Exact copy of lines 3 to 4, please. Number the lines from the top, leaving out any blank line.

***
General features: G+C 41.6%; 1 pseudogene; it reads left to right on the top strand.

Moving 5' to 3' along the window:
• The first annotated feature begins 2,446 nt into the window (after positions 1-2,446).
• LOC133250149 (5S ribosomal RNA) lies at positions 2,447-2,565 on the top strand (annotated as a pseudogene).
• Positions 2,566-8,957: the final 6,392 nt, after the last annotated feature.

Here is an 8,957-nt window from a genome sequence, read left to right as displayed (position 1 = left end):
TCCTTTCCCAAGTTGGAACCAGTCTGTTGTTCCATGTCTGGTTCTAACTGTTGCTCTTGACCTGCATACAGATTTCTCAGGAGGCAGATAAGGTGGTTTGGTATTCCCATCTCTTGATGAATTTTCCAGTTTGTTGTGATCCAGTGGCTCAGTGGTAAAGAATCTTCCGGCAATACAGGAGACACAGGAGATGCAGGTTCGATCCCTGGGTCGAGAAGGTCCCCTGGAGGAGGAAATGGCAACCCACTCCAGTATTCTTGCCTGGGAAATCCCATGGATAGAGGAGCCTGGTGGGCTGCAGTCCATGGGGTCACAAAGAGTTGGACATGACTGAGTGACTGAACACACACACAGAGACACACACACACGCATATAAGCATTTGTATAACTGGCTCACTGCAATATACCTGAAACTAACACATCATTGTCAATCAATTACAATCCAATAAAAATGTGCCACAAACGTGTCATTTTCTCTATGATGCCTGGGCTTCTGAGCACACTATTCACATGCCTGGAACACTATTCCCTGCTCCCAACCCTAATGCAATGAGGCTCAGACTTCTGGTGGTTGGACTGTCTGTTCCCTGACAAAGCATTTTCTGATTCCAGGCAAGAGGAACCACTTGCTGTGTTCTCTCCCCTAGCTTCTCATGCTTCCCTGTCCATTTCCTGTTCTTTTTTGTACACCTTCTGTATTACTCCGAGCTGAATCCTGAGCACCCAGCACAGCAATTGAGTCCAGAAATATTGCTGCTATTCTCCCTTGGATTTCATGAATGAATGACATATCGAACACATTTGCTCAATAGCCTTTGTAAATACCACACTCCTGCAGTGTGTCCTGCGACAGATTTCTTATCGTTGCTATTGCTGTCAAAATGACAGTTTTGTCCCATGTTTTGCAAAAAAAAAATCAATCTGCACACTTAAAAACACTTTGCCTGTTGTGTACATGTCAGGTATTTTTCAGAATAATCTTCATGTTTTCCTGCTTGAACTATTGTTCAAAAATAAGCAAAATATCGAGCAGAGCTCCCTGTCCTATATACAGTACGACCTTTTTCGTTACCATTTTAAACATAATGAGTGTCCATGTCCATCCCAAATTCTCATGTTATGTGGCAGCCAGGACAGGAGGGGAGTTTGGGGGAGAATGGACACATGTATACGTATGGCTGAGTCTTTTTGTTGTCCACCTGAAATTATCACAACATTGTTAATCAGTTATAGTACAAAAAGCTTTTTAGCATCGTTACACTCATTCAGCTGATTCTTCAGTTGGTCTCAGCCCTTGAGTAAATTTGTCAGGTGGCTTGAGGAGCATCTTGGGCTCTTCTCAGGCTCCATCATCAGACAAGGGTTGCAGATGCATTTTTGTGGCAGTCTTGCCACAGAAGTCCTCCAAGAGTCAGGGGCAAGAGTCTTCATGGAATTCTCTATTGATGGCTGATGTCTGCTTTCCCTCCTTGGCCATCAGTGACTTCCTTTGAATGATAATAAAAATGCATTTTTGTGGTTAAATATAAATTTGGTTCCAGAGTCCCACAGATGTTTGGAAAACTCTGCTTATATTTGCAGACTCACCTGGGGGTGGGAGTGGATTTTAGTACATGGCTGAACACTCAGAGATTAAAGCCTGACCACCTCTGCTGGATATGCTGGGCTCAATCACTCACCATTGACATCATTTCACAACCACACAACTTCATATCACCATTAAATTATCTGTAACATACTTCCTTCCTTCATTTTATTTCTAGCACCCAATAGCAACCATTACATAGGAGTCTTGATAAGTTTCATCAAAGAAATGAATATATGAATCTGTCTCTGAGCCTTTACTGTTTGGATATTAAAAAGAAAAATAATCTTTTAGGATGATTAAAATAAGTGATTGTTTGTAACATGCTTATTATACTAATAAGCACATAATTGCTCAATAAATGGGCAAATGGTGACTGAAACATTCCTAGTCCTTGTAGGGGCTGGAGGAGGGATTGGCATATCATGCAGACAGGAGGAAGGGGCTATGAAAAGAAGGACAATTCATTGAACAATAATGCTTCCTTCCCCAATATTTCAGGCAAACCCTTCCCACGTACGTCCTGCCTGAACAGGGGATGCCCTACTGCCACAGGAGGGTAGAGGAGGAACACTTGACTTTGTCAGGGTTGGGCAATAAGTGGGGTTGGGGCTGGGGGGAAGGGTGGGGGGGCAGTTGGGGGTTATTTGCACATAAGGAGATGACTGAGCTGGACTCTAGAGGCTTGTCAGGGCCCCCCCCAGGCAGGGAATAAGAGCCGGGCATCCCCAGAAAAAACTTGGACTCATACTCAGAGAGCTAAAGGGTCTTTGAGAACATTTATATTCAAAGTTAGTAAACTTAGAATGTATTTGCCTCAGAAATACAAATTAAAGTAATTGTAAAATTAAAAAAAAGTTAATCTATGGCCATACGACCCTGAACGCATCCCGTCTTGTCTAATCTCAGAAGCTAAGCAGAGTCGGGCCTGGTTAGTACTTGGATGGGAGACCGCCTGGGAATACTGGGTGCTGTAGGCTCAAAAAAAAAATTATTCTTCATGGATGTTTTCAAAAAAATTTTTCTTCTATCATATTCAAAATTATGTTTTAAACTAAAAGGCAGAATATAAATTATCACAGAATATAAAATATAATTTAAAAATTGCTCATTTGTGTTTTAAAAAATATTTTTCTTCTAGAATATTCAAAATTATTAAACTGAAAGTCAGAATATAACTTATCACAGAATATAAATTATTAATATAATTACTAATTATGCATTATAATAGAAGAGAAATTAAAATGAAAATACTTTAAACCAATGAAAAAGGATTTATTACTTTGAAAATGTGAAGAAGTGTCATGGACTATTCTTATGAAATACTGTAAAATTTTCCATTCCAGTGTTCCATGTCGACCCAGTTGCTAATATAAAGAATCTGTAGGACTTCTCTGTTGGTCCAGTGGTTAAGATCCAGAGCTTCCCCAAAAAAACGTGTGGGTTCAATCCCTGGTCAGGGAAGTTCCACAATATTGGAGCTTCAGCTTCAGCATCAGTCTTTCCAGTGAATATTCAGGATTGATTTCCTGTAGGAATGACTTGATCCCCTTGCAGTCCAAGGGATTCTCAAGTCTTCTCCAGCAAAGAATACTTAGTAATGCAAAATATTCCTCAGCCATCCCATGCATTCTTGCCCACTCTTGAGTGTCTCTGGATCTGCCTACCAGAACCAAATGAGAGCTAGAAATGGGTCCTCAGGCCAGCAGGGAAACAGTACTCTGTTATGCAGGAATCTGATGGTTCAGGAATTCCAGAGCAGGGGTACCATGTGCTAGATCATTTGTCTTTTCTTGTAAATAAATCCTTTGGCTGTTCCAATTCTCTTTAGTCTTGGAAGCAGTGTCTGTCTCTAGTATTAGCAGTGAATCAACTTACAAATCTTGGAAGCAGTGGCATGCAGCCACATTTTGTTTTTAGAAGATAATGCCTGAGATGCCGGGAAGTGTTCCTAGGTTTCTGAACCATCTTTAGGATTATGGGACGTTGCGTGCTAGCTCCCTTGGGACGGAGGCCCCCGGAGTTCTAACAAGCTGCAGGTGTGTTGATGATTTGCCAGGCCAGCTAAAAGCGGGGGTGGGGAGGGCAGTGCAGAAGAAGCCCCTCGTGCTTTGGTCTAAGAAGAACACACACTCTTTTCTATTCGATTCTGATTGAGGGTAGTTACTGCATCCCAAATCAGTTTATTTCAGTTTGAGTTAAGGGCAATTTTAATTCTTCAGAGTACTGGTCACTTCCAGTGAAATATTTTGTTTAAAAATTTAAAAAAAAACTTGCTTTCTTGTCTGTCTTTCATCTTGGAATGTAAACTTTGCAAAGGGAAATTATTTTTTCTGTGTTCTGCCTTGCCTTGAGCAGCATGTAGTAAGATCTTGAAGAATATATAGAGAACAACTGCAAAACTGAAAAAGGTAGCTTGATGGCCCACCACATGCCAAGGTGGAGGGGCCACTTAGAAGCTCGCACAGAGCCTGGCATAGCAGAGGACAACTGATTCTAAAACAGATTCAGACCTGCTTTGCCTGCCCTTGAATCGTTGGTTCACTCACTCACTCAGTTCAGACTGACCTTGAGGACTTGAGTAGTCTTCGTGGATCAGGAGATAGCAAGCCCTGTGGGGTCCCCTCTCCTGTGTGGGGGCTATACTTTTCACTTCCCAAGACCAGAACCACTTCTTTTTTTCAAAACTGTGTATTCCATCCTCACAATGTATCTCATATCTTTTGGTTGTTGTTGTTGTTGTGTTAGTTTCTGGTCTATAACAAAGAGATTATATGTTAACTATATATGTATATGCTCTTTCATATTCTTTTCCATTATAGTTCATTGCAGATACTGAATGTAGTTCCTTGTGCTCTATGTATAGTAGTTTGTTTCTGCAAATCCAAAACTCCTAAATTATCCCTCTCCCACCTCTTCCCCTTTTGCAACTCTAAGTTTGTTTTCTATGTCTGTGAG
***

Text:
• The first annotated feature begins 2,446 nt into the window (after positions 1-2,446).
• LOC133250149 (5S ribosomal RNA) lies at positions 2,447-2,565 on the top strand (annotated as a pseudogene).